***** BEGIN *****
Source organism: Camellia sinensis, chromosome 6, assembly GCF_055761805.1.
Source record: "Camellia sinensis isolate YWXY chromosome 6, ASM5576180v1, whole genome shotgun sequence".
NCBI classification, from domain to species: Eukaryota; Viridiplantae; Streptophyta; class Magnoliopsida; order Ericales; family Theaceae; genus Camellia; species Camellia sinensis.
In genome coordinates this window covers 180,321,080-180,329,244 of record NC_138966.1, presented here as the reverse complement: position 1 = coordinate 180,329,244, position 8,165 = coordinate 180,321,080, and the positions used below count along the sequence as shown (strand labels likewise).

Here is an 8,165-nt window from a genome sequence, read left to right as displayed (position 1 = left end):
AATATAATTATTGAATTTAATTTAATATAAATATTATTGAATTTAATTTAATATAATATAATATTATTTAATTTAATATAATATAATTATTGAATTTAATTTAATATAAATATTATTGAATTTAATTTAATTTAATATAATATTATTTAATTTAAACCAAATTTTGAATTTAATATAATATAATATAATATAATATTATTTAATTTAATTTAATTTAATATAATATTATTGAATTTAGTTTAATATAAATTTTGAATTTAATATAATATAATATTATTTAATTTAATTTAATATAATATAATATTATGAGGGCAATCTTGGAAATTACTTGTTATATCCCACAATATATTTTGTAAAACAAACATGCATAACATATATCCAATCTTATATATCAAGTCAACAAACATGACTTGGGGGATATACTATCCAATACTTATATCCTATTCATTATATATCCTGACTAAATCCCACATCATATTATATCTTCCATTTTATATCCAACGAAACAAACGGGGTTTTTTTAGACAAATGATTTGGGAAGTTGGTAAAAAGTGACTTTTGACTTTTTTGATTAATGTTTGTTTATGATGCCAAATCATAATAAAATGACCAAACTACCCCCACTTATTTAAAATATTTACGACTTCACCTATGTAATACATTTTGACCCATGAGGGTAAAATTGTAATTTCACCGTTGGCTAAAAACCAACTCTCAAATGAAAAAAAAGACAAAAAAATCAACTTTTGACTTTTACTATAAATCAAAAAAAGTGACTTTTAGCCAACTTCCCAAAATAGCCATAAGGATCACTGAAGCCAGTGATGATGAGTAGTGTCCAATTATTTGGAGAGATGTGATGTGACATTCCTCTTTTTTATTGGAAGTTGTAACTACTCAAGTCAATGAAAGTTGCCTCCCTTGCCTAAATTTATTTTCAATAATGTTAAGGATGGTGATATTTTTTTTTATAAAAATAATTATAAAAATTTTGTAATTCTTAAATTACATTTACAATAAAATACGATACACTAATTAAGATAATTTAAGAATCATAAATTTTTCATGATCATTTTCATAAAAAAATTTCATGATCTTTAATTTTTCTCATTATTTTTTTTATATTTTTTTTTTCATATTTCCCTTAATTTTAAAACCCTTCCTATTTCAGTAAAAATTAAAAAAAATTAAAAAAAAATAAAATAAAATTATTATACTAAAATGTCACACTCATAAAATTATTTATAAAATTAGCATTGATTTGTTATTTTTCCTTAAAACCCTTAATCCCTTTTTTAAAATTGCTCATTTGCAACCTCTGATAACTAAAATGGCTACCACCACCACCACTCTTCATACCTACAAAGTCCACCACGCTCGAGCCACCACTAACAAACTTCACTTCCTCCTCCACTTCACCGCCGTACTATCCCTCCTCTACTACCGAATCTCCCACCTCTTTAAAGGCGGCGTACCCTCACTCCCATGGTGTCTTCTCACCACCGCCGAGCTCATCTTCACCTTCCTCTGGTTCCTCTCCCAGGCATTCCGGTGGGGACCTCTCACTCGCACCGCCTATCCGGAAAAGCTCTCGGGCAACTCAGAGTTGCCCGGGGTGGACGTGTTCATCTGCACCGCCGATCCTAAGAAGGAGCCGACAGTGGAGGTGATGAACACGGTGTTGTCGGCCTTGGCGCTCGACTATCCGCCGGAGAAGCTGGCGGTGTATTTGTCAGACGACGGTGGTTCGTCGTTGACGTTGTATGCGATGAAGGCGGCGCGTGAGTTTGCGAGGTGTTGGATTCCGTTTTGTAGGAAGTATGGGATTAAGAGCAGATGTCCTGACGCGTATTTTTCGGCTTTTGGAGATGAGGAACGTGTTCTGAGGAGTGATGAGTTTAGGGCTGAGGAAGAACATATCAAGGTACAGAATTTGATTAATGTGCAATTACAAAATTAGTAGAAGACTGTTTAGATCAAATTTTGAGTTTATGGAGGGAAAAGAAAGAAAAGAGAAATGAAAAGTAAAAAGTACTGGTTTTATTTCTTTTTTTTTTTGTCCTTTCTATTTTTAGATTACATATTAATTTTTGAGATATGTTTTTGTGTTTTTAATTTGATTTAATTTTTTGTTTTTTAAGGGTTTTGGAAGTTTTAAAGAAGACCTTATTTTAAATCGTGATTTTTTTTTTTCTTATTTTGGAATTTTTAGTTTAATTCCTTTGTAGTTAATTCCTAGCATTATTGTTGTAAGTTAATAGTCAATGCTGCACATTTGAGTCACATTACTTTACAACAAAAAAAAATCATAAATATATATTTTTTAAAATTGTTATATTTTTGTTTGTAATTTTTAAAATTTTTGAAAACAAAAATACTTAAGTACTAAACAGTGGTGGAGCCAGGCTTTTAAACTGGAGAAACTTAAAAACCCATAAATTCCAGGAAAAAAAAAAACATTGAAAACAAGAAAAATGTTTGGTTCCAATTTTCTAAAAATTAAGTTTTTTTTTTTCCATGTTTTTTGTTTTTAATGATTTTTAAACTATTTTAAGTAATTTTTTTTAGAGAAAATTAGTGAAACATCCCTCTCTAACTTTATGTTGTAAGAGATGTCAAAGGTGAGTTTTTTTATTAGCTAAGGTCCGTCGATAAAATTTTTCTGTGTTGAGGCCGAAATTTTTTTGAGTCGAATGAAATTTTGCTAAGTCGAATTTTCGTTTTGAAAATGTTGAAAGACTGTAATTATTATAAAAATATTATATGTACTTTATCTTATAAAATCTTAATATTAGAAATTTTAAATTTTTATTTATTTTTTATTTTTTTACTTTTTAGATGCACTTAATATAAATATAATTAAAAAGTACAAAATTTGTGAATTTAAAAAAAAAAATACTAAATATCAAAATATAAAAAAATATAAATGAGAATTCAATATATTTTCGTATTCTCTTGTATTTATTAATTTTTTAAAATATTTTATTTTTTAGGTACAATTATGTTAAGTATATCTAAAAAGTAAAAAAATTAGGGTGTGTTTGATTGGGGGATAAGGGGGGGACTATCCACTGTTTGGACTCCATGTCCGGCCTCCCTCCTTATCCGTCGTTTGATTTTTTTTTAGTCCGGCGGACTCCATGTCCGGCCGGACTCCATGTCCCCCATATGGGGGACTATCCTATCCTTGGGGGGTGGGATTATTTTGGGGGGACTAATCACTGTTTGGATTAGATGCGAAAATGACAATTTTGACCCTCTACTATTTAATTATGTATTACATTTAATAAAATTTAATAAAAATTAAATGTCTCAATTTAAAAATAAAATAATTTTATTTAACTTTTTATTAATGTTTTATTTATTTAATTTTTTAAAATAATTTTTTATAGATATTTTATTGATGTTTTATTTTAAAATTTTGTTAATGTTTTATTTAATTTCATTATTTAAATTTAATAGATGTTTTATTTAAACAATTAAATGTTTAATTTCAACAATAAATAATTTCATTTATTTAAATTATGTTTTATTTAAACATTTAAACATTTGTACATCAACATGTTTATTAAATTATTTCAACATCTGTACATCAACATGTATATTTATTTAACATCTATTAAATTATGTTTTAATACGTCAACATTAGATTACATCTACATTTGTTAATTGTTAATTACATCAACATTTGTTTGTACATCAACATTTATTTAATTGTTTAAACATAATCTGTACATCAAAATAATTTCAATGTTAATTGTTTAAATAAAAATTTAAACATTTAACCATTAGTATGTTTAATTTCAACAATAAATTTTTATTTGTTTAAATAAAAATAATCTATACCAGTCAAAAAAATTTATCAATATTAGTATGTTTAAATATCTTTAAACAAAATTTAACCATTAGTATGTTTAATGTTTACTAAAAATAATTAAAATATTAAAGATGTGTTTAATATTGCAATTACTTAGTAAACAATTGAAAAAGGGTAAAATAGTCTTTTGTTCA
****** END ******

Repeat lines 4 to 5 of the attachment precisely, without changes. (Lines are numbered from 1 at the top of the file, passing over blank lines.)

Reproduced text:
In genome coordinates this window covers 180,321,080-180,329,244 of record NC_138966.1, presented here as the reverse complement: position 1 = coordinate 180,329,244, position 8,165 = coordinate 180,321,080, and the positions used below count along the sequence as shown (strand labels likewise).

Here is an 8,165-nt window from a genome sequence, read left to right as displayed (position 1 = left end):